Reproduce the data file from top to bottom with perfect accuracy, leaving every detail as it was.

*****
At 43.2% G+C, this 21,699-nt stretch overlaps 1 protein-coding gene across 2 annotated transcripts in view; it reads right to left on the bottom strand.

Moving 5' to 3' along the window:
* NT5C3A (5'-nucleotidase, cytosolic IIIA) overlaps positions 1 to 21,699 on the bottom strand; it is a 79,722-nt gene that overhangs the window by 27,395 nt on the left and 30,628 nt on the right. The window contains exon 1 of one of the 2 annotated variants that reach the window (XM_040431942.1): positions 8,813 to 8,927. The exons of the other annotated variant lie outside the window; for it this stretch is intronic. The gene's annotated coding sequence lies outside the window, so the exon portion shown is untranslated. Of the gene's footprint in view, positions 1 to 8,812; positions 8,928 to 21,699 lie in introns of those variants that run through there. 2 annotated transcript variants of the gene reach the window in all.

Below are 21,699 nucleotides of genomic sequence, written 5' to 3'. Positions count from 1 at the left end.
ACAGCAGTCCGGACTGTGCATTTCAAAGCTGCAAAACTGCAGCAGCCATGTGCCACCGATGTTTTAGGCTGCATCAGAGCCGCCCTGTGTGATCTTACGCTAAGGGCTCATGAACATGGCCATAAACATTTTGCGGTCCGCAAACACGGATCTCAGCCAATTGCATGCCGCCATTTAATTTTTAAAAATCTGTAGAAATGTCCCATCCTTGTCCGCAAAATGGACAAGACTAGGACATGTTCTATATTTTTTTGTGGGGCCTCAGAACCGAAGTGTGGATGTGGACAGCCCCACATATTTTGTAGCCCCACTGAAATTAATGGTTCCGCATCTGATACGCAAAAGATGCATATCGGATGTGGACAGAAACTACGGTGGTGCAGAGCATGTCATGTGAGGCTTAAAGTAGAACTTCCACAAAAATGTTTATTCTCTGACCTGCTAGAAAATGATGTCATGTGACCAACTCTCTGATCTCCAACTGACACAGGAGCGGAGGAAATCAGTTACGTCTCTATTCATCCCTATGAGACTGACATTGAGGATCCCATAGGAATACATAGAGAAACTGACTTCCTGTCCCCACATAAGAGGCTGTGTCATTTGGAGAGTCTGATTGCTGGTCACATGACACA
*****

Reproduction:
At 43.2% G+C, this 21,699-nt stretch overlaps 1 protein-coding gene across 2 annotated transcripts in view; it reads right to left on the bottom strand.

Moving 5' to 3' along the window:
* NT5C3A (5'-nucleotidase, cytosolic IIIA) overlaps positions 1 to 21,699 on the bottom strand; it is a 79,722-nt gene that overhangs the window by 27,395 nt on the left and 30,628 nt on the right. The window contains exon 1 of one of the 2 annotated variants that reach the window (XM_040431942.1): positions 8,813 to 8,927. The exons of the other annotated variant lie outside the window; for it this stretch is intronic. The gene's annotated coding sequence lies outside the window, so the exon portion shown is untranslated. Of the gene's footprint in view, positions 1 to 8,812; positions 8,928 to 21,699 lie in introns of those variants that run through there. 2 annotated transcript variants of the gene reach the window in all.

Below are 21,699 nucleotides of genomic sequence, written 5' to 3'. Positions count from 1 at the left end.
ACAGCAGTCCGGACTGTGCATTTCAAAGCTGCAAAACTGCAGCAGCCATGTGCCACCGATGTTTTAGGCTGCATCAGAGCCGCCCTGTGTGATCTTACGCTAAGGGCTCATGAACATGGCCATAAACATTTTGCGGTCCGCAAACACGGATCTCAGCCAATTGCATGCCGCCATTTAATTTTTAAAAATCTGTAGAAATGTCCCATCCTTGTCCGCAAAATGGACAAGACTAGGACATGTTCTATATTTTTTTGTGGGGCCTCAGAACCGAAGTGTGGATGTGGACAGCCCCACATATTTTGTAGCCCCACTGAAATTAATGGTTCCGCATCTGATACGCAAAAGATGCATATCGGATGTGGACAGAAACTACGGTGGTGCAGAGCATGTCATGTGAGGCTTAAAGTAGAACTTCCACAAAAATGTTTATTCTCTGACCTGCTAGAAAATGATGTCATGTGACCAACTCTCTGATCTCCAACTGACACAGGAGCGGAGGAAATCAGTTACGTCTCTATTCATCCCTATGAGACTGACATTGAGGATCCCATAGGAATACATAGAGAAACTGACTTCCTGTCCCCACATAAGAGGCTGTGTCATTTGGAGAGTCTGATTGCTGGTCACATGACACA